Kobe Bryant Crash Final Report: What Caused the Helicopter to Go Down?

kobe bryant crash report cause

Getty A view of a mural of Kobe Bryant and his daughter Gianna Bryant by artist AiseBorn on January 26, 2021 in Los Angeles, California.

The cause of the helicopter crash that claimed the lives of Kobe Bryant, his 13-year-old daughter, Gianna Bryant, and seven others was one that commonly occurs with pilots: he felt unnecessary pressure to fly despite questionable weather, according to a final report issued by the National Transportation Safety Board.

Kobe Bryant and Gianna were on their way to a youth basketball tournament with friends, their family members and a coach when the helicopter crashed into a hillside January 26, 2020. There were no survivors. The deceased were Gianna Bryant’s friends and teammates, Alyssa Altobelli, 14, and Payton Chester, 13, their parents, John Altobelli, 56, Keri Altobelli, 46, and Sarah Chester, 45, coach Christina Mauser, 39, and pilot Ara Zobayan, 50.

The tragic crash is back in the news for a trial that started August 10, 2022, regarding photos graphic photos from the crash.

Here’s what you need to know:

A National Transportation Safety Board Investigative Update Says Fog & Low Clouds Obscured Hills When Kobe Bryant’s Helicopter Crashed

Photos in a National Transportation Safety Board investigative update show the low cloud cover obscuring the hillside on the morning of January 26, 2020, at the time Kobe Bryant, his daughter, Gianna Bryant, and seven others died in a fiery helicopter crash. You can read the report in full here.

Pilot Ara Zobayan told air traffic control he would climb to 4,000 feet, above the cloud cover. It was his last transmission. The clouds were at about 1,100 feet, the report said. Instead of reaching altitude, the pilot climbed to about 2,300 feet, turned left and began descending at 4,000 feet per minute.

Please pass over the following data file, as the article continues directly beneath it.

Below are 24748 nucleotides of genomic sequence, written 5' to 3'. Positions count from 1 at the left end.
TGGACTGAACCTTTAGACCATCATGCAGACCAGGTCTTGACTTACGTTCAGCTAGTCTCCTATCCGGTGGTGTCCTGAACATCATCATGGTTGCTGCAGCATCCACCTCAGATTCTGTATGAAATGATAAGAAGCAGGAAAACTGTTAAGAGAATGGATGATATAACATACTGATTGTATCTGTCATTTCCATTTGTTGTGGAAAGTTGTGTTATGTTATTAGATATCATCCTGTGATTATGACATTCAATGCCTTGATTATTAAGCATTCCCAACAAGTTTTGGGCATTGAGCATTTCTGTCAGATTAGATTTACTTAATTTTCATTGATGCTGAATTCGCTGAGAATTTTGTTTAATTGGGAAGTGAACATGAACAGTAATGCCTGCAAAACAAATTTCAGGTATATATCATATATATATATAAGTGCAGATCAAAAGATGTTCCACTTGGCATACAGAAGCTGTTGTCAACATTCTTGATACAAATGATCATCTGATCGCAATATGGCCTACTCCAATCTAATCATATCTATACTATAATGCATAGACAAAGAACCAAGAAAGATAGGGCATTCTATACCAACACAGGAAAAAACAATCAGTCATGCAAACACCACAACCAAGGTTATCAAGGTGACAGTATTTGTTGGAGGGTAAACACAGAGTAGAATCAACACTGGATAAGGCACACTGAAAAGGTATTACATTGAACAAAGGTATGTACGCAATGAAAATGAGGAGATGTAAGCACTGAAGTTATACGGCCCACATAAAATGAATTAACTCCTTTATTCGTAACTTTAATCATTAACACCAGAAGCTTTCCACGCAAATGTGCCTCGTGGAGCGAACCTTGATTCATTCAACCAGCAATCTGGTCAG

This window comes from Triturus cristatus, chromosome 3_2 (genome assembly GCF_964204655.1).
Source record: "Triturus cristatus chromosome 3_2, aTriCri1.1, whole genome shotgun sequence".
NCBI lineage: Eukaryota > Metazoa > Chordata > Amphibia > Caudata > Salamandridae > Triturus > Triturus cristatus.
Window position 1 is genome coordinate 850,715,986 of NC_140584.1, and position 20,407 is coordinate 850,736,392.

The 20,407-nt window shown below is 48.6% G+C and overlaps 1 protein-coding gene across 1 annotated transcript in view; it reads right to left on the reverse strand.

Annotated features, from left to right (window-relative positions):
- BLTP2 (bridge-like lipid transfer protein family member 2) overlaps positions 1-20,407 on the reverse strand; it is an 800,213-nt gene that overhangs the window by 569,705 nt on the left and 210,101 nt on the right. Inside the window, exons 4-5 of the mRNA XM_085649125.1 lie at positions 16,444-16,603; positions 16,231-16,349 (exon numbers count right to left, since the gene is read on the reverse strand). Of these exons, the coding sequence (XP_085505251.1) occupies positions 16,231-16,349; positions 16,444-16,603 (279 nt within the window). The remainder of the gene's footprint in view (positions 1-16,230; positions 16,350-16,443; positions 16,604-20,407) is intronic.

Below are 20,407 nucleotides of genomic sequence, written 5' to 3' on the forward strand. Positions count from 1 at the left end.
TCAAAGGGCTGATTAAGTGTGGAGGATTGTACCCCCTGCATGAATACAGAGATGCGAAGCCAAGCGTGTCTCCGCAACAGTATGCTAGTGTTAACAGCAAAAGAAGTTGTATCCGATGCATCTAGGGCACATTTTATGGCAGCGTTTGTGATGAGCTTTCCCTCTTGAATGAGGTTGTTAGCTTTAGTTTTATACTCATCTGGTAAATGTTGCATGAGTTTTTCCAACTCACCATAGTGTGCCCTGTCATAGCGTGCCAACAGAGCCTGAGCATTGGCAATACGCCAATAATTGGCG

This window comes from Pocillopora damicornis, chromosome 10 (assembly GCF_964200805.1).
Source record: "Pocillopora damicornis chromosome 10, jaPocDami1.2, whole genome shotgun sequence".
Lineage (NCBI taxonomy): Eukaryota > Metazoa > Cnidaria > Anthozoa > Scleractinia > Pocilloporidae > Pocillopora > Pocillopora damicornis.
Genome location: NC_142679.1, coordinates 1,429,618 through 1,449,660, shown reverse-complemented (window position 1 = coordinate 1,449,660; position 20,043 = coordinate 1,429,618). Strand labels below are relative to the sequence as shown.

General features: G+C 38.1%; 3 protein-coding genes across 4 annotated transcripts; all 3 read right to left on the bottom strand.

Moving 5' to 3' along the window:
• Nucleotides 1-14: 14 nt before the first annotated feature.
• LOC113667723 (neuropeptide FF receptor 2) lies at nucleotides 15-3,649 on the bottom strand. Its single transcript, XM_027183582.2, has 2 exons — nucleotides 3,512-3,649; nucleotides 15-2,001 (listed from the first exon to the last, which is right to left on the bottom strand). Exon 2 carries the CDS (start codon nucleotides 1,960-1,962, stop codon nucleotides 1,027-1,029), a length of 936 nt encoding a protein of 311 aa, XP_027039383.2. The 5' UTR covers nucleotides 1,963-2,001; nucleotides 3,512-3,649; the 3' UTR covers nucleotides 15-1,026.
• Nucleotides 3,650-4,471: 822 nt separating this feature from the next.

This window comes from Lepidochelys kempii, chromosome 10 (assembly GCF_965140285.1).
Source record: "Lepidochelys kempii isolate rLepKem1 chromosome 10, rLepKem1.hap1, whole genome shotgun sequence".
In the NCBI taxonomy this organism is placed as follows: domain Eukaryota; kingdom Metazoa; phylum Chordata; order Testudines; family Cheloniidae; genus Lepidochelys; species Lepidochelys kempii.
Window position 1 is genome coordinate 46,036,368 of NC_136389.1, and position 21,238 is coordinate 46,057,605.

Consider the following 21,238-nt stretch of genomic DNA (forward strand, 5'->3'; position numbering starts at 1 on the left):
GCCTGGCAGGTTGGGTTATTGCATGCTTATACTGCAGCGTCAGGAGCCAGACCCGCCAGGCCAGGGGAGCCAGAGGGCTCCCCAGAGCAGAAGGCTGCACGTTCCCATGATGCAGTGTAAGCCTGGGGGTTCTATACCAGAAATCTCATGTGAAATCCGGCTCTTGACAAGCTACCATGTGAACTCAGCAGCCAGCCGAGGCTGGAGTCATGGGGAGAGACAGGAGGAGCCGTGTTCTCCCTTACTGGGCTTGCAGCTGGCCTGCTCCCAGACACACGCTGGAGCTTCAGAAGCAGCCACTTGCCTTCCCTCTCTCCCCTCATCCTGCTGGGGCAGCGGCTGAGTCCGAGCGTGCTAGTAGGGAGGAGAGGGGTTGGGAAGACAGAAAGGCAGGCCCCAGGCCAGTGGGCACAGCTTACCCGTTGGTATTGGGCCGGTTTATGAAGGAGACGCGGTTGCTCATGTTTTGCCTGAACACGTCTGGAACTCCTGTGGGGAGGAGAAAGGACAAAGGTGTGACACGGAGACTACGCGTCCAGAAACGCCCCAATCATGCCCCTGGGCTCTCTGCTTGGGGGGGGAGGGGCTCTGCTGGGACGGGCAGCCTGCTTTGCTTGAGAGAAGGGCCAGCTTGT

A report, summarized by the Los Angeles Times, said Zobayan may have thought he was ascending when he was actually descending. The report said he “could have misperceived both pitch and roll angles.” It added, “When a pilot misperceives altitude and acceleration it is known as the ‘somatogravic illusion’ and can cause spatial disorientation.”

The wreckage was located in the foothills of the Santa Monica mountains, in a mountain bike park. The helicopter left an impact crater that was 24 by 15 feet in diameter and 2 feet deep, the NTSB report said.

There Were No Signs of Mechanical Failure That Led to the Crash & No Drugs Were Listed as Contributing Factors

The pilot did not have drugs or alcohol in his system, his autopsy report said. The report noted that Bryant had a prescribed drug in his system, methylphenidate, which is sold under the brand name Ritalin for attention deficit hyperactivity disorder and narcolepsy.

A report from the National Transportation Safety Board said there were no signs of mechanical failure in the Sikorsky S-76B. There were low clouds obscuring the hillside and fog. Text messages showed discussions about the weather in the hours leading up to the crash, but they determined it would be safe to fly. Read more about that here.

A press release from the NTSB issued in February 2021 said that the pilot executed “poor decision making” in the decision to fly. He experienced “spatial disorientation and loss of control” that led to the fatal crash, the press release said.

“Unfortunately, we continue to see these same issues influence poor decision making among otherwise experienced pilots in aviation crashes,” said NTSB Chairman Robert Sumwalt. “Had this pilot not succumbed to the pressures he placed on himself to continue the flight into adverse weather, it is likely this accident would not have happened. A robust safety management system can help operators like Island Express provide the support their pilots need to help them resist such very real pressures.”

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